“… So marred was his appearance, beyond human semblance, and his form beyond that of mortals ….” (Is 52:14).
On Good Friday we are invited to meditate on the passion and death of Our Lord. In the letter to the Philippians, Paul reminds us that Jesus set aside his dignity as God and took on the form of a slave, becoming one like us in all things, except for sin. He did not stop there, but for us, even accepted death on the cross. (cf. 2:6-8) This is the worst type of death that could be imposed in the Roman empire! The letter to the Hebrews reflects on Jesus’ obedience. Through their disobedience, Adam and Eve bring sin into the world (cf. Rm 5:12), through his obedience till the end, Jesus buys back our salvation!
In his gospel John brings to conclusion what he set out to do in the prologue of his gospel. The passion speaks of Jesus’ glory as the Son of the Father (cf. Jn 1:14). When Jesus is lifted up high, on the cross, like a standard ready for battle, salvation is achieved. (cf. Jn 12:32). John tells us that the cross of Jesus is the true tree of life, planted in the middle of the garden (cf. Gn 3:3; Jn 18:1,19:18; Coloe, Mary L., ‘Theological Reflections on Creation in the Gospel of John,’ Pacifica 24 (February 2011).). Fruit from the tree of life in Genesis is the source of (original) sin; fruit of the tree of life, the cross of Jesus, generates new life.
The suffering of Jesus is a source of inspiration for Joseph De Piro. In two of his discernment exercises he mentions Jesus, who suffered so much for his sins, as one of the reasons for his decision. Moreover, in 1891, in his younger years, De Piro made a pencil drawing of the suffering face of Jesus.
A reflection on De Piro’s pencil drawing of the suffering face of Jesus
Joseph drew the face of Jesus crowned with thorns. The first impression is that this is a copy of the Ecce Homo by the famous artist Guido Reni (c. 1639-1640). Reni produced at least seven different paintings of the suffering Jesus; three crucifixions and four Ecce Homo. One wonders why Joseph chose to reproduce this particular painting; it would be safe to surmise that he identified more with this painting he chose to reproduce.
Studying Joseph’s drawing one can notice that the artist puts only a few thorns on Jesus’ head, and these are put in a rather orderly way. It seems that while young Joseph wants to be faithful to the scriptures, he lacks the courage to place too many thorns on Jesus’ head; moreover, some of the thorns do not even touch the Lord’s head.
The same can be said regarding the amount of blood coming out from Jesus’ head and other parts of his body. De Piro puts some drops of blood, but this is not excessive; his aim is only to remind observers of Jesus’ sufferings.
Jesus’ eyes are broken; they reflect his sufferings; the Lord is indeed suffering greatly. In his suffering Jesus looks upward; he communicates with the One above, reminding onlookers that the Son and the Father are one, even at this moment. The suffering Son asks for mercy from the Father above. Joseph seems to condense different moments of the passion into one dramatic moment of Jesus’ sufferings: e.g. in the Garden of Olives Jesus asks the Father to have mercy on him.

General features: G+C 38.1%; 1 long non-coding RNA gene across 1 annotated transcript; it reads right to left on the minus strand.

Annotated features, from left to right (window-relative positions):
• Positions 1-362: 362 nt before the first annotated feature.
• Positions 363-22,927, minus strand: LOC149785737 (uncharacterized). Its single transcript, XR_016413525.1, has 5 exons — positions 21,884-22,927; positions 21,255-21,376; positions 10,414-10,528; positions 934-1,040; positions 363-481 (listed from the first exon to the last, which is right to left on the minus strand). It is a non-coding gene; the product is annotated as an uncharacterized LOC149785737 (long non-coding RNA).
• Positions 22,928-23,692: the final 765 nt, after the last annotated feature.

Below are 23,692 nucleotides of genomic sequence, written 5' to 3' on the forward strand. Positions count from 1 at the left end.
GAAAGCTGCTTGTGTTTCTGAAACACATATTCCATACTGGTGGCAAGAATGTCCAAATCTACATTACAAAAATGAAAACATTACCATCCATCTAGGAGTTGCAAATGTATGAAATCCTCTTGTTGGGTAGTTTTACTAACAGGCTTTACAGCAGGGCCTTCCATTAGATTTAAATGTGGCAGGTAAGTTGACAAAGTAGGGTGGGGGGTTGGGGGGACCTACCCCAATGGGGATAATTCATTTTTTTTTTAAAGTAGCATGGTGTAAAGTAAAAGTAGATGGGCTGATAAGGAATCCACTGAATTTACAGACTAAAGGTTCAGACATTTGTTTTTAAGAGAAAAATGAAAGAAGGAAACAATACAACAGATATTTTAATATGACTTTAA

Jesus is presented as a sign of contradiction. He is silent, yet very eloquent; his eyes indicate he is calm and quiet, not shouting. He is certainly communicating with his Father in silent prayer. Jesus prays calmly, without shouting, without moving his lips; he communicates with the Father internally. De Piro is convinced of what Jesus had said before his passion: “… your Father who sees all that is done in secret will reward you.”
Jesus, the sign of contradiction, is weak – indeed very weak, yet quite strong. He is positively affected by his sufferings, but still in control of his virtues; he suffers in faith, never ceasing to trust. De Piro conveys this trust in the Father by drawing Jesus’ hair as well kept.
Jesus’ shoulders are uncovered; his flesh is showing. The suffering one is God become human.
In his different paintings De Piro is always careful to maintain the preciseness and the proportions of measure. The face of the suffering Jesus is not an exception to this; Jesus is presented as the perfect human being.
Jesus is holding a reed in his hand. He does not hold it angrily, but he is not content; he is not foolish!
One cannot tell why De Piro chose to paint only the face of the suffering Jesus and not his whole body; on a later occasion he spoke about the passion of Jesus, referring to his great suffering. Similarly, one cannot be sure why the artist chose to use a pencil instead of another medium; De Piro could also handle oil, the archives contain one of his oil paintings. The reason may in fact be very simple: in 1891, when he produced this drawing, he might not as yet have been as confident painting with oil, his oil painting is dated 1895.
This drawing in the early years of De Piro’s life seems to have influenced his whole life. It appears that he adopted the suffering Jesus as the model for his life; he continuously tried to live like the suffering Lord. De Piro too was a living sign of contradiction. While he was weak in his physique and in his academic achievements; he had a very strong character. He was very fragile, yet achieved great projects. He suffered continuously in silence, but was always evangelising. In this painting of the face of the suffering Jesus one can observe the personality of Joseph De Piro himself.
Finally, one needs to point out that while all his other paintings had been stored away, wrapped in paper and hidden from all eyes, this drawing was framed and hung on a wall in the family home for all to see. Since the age of fourteen, De Piro was keen to evangelise and tell everyone about Jesus’ sufferings.